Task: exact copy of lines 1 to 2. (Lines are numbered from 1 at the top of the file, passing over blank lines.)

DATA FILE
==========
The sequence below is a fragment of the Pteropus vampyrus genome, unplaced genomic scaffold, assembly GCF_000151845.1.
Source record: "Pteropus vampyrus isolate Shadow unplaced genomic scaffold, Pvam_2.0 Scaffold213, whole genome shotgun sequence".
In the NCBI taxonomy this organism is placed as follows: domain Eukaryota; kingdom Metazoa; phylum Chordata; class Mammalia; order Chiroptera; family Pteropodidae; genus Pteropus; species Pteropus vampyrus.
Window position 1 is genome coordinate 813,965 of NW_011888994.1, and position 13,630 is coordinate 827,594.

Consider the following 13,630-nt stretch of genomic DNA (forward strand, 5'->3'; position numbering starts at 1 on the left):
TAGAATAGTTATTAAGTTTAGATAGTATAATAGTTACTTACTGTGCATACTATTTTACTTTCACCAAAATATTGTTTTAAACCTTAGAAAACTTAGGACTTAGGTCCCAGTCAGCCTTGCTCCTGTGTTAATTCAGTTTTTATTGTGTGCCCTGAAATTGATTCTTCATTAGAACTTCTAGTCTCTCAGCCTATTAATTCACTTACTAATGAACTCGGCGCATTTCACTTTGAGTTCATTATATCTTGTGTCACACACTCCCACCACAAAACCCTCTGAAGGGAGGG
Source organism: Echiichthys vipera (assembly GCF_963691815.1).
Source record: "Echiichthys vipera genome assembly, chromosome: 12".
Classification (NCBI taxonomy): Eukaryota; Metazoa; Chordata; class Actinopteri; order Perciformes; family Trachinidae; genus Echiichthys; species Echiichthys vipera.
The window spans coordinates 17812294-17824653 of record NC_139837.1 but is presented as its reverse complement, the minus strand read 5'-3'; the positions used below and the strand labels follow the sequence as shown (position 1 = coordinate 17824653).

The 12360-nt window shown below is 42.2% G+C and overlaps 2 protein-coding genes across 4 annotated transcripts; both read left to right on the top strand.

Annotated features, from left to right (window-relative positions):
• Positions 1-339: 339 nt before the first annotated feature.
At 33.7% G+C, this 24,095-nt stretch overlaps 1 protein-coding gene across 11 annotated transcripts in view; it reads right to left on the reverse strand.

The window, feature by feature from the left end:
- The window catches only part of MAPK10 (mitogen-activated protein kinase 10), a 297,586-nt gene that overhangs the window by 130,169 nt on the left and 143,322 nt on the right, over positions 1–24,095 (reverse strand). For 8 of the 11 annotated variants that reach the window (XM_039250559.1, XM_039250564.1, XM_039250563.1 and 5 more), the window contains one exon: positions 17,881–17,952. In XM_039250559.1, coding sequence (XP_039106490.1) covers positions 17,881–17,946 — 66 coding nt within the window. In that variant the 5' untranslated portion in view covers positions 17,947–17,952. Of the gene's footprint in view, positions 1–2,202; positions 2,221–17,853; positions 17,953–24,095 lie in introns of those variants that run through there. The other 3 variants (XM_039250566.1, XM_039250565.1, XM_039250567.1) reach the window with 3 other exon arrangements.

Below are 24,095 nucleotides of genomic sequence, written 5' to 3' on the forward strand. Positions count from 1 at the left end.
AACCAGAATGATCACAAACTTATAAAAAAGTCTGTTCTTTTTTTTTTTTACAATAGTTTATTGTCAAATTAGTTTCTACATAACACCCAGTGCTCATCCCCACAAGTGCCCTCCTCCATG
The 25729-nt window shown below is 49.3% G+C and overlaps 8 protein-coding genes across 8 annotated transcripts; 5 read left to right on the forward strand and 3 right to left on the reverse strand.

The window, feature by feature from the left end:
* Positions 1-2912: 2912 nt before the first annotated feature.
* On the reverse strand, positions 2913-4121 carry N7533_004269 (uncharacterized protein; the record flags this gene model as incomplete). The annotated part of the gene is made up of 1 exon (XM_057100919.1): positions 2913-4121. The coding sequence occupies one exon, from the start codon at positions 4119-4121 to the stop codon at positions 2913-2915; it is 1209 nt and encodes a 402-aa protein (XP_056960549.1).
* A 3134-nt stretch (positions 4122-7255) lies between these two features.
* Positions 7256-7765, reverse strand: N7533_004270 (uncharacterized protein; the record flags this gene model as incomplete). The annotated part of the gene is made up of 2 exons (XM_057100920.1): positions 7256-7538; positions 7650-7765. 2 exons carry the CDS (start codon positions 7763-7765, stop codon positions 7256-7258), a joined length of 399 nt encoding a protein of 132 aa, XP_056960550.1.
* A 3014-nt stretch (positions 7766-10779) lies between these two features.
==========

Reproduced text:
The sequence below is a fragment of the Pteropus vampyrus genome, unplaced genomic scaffold, assembly GCF_000151845.1.
Source record: "Pteropus vampyrus isolate Shadow unplaced genomic scaffold, Pvam_2.0 Scaffold213, whole genome shotgun sequence".